While flutolanil is a well-known fungicide, its efficacy in a method of bird aversion is surprising and is believed to be unknown prior to the present invention. For example, one aspect of the novelty and surprising effectiveness of the invention in its application to rice lay in the timing of treatment, which is performed prior to planting (for seeds) or on young seedlings. This is in contrast to the fungicidal use of flutolanil on rice, which is recommended for application 50-70 days after planting.

Importantly, the methods of the invention are thought to result in a learned or so-called secondary repellency behavior, indicating that the bird-consumption products treated according to the invention are found to be less palatable by birds that then communicate this to other birds. This non-lethal effect is preferred as it tends to have the least impact on the environment and tends to be least objectionable to the general public.

EXAMPLES

The present invention is further illustrated by the following non-limiting examples. The flutolanil formulation used in the following was FLUTOLANIL 70% GRANULE, which is composed of the following: 70% flutolanil by weight, 12% formulation adjuvants (e.g., 9% w/w of a blend of dispersing and suspending agents, 1% dispersing clay, 2% water), and 18% clay. However, other formulations may be used, such as, for example, flutolanil 4SC, a suspension concentrate containing 43% flutolanil weight/weight, 14% formulation adjuvants (6.1% dispersing and suspending agent, 1% clay structuring agent, 0.06% xantham gum, 0.1% antimicrobial agent, 0.3% siliconic antifoam, and 6.0% glycol antifreezing agent) and 43% water. The liquid suspension concentrate formulation may be better adapted as a seed treatment as the properties will lend itself to uniform coating of the seed.

Utilizing conditions and procedures for controlled experiments and field studies that previously have been conducted to investigate the efficacy of candidate avian repellents for rice producers (Avery et al. 1998, 2005; Cummings et al. 2002; Werner et al. 2005), the present study was designed to evaluate FLUTOLANIL 70% GRANULE (a registered fungicide containing flutolanil) as a chemical repellent to reduce blackbird impacts to rice production. Two controlled feeding experiments were conducted at the Nation Wildlife Research Center (NWRC) Outdoor Animal Research Facility, and two field studies in southwestern Louisiana and southeastern Missouri. The results from these studies demonstrate FLUTOLANIL 70% GRANULE as an avian repellent.

Preference Testing with FLUTOLANIL 70% GRANULE

The preliminary evaluation of candidate repellents involves preference testing among caged blackbirds for repellent-treated and untreated seed rice. Preference testing involved three, 4-day testing periods (pretreatment, test, post-test). Twenty adult red-winged blackbirds (males) were captured near Fort Collins, Colo. and transported to the NWRC. After group quarantine, birds were transferred to individual cages (0.9×1.8×0.9 m) and were offered untreated seed rice and water (ad libitum) for 3-5 days. Following acclimation, the daily consumption of untreated rice (±0.1 g, including spillage) offered in two feed bowls was measured. All birds were again offered (ad libitum) untreated rice for three days following the pretreatment.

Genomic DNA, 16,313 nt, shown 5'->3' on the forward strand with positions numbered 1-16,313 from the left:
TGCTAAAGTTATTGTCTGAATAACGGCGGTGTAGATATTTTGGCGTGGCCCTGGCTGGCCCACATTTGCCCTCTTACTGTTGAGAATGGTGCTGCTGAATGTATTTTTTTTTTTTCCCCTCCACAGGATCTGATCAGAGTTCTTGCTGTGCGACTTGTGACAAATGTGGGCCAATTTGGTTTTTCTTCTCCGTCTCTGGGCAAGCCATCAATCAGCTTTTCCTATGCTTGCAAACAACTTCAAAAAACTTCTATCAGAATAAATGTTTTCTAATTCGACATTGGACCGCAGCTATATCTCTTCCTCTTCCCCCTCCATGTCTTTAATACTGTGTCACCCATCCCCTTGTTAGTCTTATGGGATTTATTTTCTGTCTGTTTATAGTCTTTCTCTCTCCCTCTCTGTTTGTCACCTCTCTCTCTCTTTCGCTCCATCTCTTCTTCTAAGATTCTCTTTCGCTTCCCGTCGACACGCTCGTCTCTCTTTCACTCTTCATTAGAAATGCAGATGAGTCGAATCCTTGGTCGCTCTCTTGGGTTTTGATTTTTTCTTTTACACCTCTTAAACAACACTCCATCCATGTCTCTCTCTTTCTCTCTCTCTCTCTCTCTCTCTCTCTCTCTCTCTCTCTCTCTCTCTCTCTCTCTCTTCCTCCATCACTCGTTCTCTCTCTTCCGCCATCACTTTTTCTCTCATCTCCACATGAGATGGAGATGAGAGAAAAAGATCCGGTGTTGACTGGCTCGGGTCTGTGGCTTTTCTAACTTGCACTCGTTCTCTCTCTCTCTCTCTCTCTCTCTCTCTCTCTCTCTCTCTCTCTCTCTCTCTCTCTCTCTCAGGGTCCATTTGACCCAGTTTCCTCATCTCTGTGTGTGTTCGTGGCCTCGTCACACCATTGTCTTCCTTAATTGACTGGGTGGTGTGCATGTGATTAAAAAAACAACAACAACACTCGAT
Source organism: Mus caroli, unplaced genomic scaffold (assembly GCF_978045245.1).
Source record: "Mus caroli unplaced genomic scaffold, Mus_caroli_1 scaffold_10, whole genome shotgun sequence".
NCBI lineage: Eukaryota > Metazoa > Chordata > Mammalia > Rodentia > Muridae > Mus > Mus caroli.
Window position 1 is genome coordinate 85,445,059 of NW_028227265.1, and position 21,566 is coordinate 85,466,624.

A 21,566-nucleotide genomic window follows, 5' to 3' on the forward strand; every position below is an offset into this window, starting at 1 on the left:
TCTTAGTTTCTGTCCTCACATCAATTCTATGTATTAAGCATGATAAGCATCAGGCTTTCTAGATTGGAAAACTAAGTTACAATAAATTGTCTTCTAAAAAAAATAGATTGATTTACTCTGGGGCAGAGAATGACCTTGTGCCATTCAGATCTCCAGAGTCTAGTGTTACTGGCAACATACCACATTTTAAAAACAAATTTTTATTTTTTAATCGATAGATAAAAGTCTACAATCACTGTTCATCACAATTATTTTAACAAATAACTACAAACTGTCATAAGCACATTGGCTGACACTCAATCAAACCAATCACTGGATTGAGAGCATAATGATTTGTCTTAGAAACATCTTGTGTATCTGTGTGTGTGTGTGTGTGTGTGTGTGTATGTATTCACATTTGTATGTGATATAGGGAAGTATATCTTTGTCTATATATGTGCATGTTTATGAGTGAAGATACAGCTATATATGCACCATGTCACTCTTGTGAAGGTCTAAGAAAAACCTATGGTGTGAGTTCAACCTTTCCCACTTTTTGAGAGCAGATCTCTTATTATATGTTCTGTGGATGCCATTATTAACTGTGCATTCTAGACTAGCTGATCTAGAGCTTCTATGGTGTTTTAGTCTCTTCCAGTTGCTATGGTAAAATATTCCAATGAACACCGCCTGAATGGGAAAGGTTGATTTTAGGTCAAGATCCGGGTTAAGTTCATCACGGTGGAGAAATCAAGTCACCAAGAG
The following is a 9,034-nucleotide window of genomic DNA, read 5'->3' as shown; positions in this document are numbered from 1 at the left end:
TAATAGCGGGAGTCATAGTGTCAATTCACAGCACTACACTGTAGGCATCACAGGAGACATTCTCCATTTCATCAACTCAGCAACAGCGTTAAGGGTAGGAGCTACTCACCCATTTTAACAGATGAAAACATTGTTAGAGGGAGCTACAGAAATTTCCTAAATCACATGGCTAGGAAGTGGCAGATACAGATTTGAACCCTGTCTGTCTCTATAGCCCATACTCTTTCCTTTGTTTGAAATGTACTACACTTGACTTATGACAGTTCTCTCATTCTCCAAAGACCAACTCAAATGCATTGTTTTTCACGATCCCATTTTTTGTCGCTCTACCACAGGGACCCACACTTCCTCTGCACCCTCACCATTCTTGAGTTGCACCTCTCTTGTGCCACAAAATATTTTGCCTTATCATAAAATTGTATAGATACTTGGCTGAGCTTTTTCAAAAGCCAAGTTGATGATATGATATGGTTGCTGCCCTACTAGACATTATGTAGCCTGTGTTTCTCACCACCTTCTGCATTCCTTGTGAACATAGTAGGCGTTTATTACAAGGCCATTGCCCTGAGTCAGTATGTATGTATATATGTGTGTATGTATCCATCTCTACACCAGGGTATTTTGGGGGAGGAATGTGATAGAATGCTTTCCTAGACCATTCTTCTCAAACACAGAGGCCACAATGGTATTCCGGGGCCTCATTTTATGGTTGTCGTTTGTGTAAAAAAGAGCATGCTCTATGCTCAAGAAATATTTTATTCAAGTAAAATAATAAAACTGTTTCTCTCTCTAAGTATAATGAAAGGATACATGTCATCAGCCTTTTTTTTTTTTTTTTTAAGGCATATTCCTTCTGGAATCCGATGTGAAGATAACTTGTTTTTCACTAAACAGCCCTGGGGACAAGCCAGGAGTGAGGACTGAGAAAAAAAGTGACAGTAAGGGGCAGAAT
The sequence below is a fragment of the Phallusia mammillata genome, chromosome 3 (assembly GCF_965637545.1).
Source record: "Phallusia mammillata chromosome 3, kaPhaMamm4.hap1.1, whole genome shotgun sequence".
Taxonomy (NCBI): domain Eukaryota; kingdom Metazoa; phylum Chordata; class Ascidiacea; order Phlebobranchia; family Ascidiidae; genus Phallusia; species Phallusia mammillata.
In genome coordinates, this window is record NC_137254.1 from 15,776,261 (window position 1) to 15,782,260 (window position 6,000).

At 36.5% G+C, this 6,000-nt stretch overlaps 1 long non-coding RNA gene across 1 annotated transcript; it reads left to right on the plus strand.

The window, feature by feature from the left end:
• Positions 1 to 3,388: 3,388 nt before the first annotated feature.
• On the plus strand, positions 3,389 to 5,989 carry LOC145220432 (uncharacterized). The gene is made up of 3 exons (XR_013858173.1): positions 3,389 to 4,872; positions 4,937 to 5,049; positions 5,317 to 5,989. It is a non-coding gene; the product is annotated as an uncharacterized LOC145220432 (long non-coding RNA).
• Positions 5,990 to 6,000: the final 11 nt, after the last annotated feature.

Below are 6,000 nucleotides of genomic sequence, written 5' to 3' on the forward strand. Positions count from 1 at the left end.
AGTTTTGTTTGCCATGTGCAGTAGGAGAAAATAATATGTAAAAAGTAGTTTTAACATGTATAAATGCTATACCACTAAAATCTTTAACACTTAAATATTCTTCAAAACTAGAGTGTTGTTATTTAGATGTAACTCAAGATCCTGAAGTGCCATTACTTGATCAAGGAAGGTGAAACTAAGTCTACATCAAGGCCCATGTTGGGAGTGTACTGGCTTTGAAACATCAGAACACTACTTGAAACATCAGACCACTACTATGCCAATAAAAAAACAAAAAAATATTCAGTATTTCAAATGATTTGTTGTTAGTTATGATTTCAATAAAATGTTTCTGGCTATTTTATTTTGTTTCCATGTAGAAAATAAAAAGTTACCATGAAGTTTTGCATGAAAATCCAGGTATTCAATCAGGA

During preference testing, one bowl of untreated rice and one bowl of rice treated with 1% (wt/wt) FLUTOLANIL 70% GRANULE was offered to all birds. Treated rice was formulated by applying the treating solution (60 ml/kg) to 10 kg certified seed rice. Whereas the maximum label rate for FLUTOLANIL 70% GRANULE is 1.43 lb/ac, and USDA agricultural cooperators have typically planted 130 lb rice seed per acre, the treating solution included 110 g flutolanil 70% granule, 6 ml Transfilmg (PBI/Gordon, Kansas City, Mo.), and 484 ml water. Treated rice was processed using a rotating mixer and household spray equipment. The north-south positioning of treatments within individual cages was randomized on the first day, and alternated on subsequent days of the test. All birds were again offered (ad libitum) untreated rice for three days following the test.

All birds were randomly assigned to one of two treatment groups following the test. The randomization of group assignments was restricted based upon average rice consumption observed (per bird) during the test. Group A (n=10 birds) received two bowls of treated rice, and Group B (n=10) received two bowls of untreated rice during the post-test. Post-test consumption was measured to investigate the mode of action of the candidate repellent.